bottle" by mnii 10r.
ELY BROTHEP.S, Druggists, Owego, N. Y.
This BELT or Regen*.
tor is made expressly for
the care of derangement*
of tbe generative organ*.
There isno mistekeabout
this instrument, the coa
t:r.not:« stream of ELEC-
TtilCfTY permeating
through tbe parts most
restore them to healthy
action. l>o not confound
his with Electric lielta advertised to cure all ilia
rom head to toe. Jti* for the ONE specific pur
one. For circulars giving full information, ad
rees < h< ever Electric Belt Co.. 103 Washington
street, Cbica^-3,
TEST YOUR BAKINOPOWDER TO-j]AY!
Brands nilveitisej nr, absolutely pure
CONTAIW ./V^IUCiIVIA.
IHeTtEST:
T'lace a can top down on a hot store nntll heated, then
ruucovc tbe cover and smell. A chemist will not be re
quired to detect tho presence of ammonia.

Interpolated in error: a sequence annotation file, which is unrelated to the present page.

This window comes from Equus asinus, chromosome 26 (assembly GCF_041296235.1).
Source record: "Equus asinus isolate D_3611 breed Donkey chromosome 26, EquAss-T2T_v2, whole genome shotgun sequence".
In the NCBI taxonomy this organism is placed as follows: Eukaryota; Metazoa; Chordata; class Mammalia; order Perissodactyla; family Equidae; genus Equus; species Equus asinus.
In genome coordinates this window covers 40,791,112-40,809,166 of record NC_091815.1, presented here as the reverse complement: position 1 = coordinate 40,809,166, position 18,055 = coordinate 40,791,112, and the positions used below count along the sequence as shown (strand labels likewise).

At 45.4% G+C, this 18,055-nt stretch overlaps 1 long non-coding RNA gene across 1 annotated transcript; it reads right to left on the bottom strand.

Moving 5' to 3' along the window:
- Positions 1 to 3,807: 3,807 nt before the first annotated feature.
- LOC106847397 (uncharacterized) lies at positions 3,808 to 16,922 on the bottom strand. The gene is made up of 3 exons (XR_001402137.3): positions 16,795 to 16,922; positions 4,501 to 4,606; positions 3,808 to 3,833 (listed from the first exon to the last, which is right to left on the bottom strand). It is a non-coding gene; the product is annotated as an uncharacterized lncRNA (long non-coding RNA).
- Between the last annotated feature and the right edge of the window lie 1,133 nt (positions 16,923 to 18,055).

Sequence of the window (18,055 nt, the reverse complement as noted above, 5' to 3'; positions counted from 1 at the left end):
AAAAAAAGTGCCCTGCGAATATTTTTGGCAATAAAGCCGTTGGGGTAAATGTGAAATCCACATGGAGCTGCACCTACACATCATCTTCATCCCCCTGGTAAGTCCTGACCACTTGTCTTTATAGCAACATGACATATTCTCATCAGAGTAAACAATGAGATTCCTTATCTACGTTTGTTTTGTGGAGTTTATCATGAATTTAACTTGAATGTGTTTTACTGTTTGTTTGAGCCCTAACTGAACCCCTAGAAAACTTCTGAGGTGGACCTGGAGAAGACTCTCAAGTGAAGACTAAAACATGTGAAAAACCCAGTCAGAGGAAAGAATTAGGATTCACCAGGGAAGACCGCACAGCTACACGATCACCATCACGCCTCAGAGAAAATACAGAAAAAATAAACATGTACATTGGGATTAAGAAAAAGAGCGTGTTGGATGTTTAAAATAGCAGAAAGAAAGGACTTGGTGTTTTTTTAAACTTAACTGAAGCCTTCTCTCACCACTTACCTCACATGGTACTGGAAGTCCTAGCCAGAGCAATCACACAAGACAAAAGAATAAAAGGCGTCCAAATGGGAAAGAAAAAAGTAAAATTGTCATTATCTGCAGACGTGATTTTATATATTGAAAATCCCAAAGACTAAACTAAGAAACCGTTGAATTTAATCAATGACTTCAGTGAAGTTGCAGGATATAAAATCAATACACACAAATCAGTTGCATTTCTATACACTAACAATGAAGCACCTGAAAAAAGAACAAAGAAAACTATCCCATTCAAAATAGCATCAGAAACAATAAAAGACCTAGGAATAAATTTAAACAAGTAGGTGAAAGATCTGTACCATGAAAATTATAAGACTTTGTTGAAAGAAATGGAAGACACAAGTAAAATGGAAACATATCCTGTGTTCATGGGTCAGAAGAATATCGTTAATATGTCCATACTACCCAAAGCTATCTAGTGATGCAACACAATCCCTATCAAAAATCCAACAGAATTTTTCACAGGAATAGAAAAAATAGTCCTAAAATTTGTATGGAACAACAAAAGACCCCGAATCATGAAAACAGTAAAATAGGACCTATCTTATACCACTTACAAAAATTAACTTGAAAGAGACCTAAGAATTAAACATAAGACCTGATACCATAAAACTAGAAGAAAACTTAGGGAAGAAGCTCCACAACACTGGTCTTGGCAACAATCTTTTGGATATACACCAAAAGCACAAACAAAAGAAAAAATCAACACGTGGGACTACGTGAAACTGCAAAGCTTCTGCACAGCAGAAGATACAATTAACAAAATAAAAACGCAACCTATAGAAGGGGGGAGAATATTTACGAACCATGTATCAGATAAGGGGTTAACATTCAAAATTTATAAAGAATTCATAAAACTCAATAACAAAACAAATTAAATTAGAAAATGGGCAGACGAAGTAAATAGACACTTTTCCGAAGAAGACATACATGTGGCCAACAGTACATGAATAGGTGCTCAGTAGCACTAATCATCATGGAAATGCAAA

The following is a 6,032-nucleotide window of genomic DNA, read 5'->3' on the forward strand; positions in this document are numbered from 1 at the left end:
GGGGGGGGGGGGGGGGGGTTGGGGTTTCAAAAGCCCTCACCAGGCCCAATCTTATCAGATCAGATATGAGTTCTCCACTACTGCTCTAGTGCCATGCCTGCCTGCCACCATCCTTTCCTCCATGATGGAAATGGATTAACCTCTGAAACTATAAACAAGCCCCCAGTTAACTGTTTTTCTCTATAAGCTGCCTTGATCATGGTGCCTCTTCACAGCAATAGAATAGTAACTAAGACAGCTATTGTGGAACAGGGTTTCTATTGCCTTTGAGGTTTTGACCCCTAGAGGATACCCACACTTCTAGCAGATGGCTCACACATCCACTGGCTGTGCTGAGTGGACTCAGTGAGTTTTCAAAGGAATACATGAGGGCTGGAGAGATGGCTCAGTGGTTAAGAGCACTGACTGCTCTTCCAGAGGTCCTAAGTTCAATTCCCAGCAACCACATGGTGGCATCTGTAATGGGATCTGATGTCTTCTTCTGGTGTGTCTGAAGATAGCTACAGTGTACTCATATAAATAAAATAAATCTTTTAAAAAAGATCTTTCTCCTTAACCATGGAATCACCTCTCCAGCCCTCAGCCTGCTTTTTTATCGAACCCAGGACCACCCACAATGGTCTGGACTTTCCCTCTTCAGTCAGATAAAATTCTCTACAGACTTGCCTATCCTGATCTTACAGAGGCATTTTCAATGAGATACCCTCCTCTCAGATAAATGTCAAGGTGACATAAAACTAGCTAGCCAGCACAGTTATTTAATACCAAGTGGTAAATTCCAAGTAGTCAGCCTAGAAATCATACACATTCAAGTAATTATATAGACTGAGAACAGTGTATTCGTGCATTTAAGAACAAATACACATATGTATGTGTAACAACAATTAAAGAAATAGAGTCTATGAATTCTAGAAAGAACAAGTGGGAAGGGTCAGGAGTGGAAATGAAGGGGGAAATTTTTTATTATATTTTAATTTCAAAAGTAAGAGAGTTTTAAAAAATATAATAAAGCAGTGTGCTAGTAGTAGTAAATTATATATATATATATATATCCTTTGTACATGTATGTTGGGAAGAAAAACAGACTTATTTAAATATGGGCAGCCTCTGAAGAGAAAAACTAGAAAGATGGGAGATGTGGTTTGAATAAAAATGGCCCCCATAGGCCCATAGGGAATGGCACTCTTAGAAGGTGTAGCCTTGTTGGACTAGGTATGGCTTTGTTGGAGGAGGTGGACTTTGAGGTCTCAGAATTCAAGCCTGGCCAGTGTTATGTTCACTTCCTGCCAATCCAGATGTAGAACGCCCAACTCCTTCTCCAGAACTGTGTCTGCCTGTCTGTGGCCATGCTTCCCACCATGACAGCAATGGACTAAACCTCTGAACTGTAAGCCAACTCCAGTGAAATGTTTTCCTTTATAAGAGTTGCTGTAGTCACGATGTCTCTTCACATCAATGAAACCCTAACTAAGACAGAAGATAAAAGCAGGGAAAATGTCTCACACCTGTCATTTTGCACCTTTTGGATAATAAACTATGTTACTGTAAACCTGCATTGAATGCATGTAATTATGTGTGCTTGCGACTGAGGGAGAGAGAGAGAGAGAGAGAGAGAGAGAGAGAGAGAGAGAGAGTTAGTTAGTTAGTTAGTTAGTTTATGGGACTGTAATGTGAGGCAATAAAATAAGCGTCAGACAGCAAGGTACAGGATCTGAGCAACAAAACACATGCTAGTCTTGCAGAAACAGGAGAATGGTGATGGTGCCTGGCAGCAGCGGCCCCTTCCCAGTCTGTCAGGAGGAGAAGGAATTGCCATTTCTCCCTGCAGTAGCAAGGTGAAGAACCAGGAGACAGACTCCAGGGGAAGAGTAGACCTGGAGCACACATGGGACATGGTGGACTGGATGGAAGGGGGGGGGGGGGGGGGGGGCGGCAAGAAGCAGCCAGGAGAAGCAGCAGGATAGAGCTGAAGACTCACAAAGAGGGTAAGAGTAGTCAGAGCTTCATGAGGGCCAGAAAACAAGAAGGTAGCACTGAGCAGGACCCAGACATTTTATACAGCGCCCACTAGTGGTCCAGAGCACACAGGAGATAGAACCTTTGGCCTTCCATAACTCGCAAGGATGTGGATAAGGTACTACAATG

DOES NOT CONTAIN AMMONIA.
ITS HEALTHFIIAESi HAS NEVER BEES Ql ESTIOXED.
In a million homes for a quarter of a century it has
stood the consumers' reliable test,
THE TESTJJFJHE OVEM.
PRICE BAKING POWDER CO.,
MAKERS OF
Dr, Price's Special Flayoring Extracts,
Tho •trongrsl, most drllctnus and nnlurn 1 flinor known, end
Dr. Price's Lupuiin Yeast Gem*
For Light, Healthy Bread, The Beat Dry Hop
Yeast in the World.
FOR SALE BY GROCERS.
CHICACO. - BT. LOUIS.
m CASH
To SMOKERS of Blackwell's
Genuine Bull Durham
Smoking Tobacco.
This Special Deposit Is to guarantee the
payment of the 25 premiums fully described
in our former announcement*.
The prenilum-s will be pile', no matter how
small the number of bags returned may be.
Office SlaciicelVt Durham Tobacco C 0.,)
Durham, N. C, Hay It), 1534. f